Is there anything more fun than college football? Possibly, creating a financial plan. You don’t agree? You might be surprised to learn that football and finance have more in common than you might think. They both require a good offense, a solid defense, and some effective special teams.
Here’s how to create a financial plan that will set you up for success!
Football Starts With Offense
To play financial offense, you have to be proactive with your money. Your game plan begins by creating a budget. Take a nonjudgmental look at both your income and your spending. Once you know where you are, organize your information into expense categories and reasonable targets. You can make some spending adjustments if necessary.
Your budget and cash flow analysis provide the information that will drive the creation of your emergency fund, life insurance needs, and retirement requirements.
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Have you noticed that here at FierceBeyond50, I post about all kinds of topics relevant to the beyond 50 lifestyle, everything from health and fashion, to downsizing and personal relationships, but not finances?
There’s a reason for that.
I suck at money. Big time.
When the conversation drifts toward topics of personal finance, one of two things happens. Either I start to feel very bored and very sleepy, or I experience the anxiety that can only be overcome by starting a new craft project.
Financial discussions confuse me and scare me. The first response tends to exacerbates the second response, I’ve noticed. The less I understand about money matters, the more frightening they become.
Even in my ignorance, I do understand that it’s important for a woman to have a handle on her finances, especially in the years beyond 50. That’s why, with a certain amount of trepidation, I’ve recently undertaken a personal quest to do exactly that.
I highly recommend this book. It’s very clear and easy to understand and has specific action plans to help readers corral and steer their financial futures. If you know me at all, you know how I love a good action plan! Having a whole year to work through them seemed less intimidating, like something I could actually do. My husband and I are already working through some of these steps and it’s been an illuminating experience. (I’ll be blogging more about that in the future, so stay tuned.)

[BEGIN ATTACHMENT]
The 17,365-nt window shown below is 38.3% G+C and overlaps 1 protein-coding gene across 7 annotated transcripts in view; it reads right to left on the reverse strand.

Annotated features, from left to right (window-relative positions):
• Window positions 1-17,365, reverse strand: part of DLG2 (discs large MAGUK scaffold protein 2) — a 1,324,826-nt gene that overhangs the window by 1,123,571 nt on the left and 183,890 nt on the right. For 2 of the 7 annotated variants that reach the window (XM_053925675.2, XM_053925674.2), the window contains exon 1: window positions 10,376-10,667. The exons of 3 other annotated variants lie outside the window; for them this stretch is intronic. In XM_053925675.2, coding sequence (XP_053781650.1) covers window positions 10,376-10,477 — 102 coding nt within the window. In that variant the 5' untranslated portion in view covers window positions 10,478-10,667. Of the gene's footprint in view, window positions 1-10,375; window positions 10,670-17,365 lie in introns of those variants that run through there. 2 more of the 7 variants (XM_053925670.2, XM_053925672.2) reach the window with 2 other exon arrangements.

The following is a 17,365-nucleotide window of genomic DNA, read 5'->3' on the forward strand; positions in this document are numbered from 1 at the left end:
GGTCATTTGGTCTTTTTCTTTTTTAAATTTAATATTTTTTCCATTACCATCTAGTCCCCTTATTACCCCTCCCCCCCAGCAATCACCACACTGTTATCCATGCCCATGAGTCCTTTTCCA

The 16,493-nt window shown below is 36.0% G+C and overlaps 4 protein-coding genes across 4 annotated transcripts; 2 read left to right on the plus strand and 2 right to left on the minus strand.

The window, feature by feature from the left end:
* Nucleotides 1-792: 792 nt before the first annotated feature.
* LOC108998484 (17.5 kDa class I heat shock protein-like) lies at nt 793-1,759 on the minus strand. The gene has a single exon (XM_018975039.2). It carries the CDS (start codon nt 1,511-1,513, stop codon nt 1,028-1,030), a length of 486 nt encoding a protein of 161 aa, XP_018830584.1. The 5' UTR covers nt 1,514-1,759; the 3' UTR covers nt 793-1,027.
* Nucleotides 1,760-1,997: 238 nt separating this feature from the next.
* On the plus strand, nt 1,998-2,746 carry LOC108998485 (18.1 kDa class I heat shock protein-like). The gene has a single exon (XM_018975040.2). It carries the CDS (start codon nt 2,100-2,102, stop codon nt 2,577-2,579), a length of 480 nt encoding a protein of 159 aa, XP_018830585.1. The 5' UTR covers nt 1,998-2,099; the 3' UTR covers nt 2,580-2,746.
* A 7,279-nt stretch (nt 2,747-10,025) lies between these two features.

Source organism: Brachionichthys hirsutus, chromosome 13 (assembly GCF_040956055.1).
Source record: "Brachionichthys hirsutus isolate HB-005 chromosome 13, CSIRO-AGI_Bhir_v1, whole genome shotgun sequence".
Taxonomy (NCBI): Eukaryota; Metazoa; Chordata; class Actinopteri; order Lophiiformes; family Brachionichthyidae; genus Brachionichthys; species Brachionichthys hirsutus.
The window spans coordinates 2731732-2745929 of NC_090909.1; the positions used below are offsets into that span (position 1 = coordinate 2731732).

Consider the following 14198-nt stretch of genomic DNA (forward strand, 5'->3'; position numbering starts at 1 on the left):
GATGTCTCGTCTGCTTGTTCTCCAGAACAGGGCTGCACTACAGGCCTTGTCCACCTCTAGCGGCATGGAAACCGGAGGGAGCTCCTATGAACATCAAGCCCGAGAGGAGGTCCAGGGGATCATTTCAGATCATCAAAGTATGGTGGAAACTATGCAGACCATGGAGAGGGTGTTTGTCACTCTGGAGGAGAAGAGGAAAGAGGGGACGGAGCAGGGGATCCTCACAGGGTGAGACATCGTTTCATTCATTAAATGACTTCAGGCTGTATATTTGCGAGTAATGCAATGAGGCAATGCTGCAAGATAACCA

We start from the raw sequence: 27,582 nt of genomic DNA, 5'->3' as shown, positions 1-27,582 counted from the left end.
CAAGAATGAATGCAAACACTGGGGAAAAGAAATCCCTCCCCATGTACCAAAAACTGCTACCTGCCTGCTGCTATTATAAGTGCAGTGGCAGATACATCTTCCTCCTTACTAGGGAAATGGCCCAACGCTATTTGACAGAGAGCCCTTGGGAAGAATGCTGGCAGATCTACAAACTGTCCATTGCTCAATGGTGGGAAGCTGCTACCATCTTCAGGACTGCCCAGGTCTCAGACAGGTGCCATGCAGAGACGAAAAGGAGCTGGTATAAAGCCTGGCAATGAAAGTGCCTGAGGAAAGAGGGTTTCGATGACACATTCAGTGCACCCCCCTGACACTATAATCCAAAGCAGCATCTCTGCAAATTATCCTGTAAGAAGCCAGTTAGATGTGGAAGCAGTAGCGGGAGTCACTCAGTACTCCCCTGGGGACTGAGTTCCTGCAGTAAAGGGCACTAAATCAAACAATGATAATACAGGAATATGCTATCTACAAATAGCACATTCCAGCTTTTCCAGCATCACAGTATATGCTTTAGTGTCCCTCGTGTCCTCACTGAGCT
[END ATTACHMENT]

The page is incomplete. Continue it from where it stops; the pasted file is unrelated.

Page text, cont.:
Something else I loved about this book was the warm, conversational tone of the author. Peggy Doviak seemed like somebody who would be easy to talk to, the kind of lady who I’d want to invite into my kitchen for a cup of coffee and a good gab.
Since Peggy lives in Oklahoma and I live in Oregon, a coffee date would be complicated. That’s why I decided to do the next best thing – invite her to guest blog. Actually it’s even better than a coffee date because I get to share her with all of you.
Today I’ve asked Peggy to write about a question that’s on the mind of so many Beyond50 readers – When can I retire?
Read on for Peggy’s answer to this very important question!
Are you terrified you can never retire? If so, you’re in good company. We’ve all seen the statistics about saving money in our twenties, and the young people who have committed to that strategy just rock! However, many of us did not plan for our retirement in our twenties, thirties, or sometimes even forties. We always had a “good” reason, but still, we didn’t save. Suddenly, OMG, we’re closing in on being 65! We need a solution, and we need it now.
Unfortunately, the financial services community understands our panic and, all too often, tries to exploit it. Over plates of cold chicken fettuccini and a never-ending PowerPoint, a local financial adviser tells us that if we haven’t saved a million dollars by now, we will be eating cat food during our twilight years. The adviser may also warn against counting on the viability of both Social Security and any pension we have earned. But never fear—he has the perfect product to meet our needs, whatever they are. Just sign here.
DON’T! Maybe the sales pitch really does offer an appropriate product, but don’t make your decision from a position of fear. When people are anxious or ashamed, they are desperate for a quick solution that provides peace of mind. When an investment product claims to offer financial certainty, it’s appealing. But remember—they bought you the fettuccini. continue reading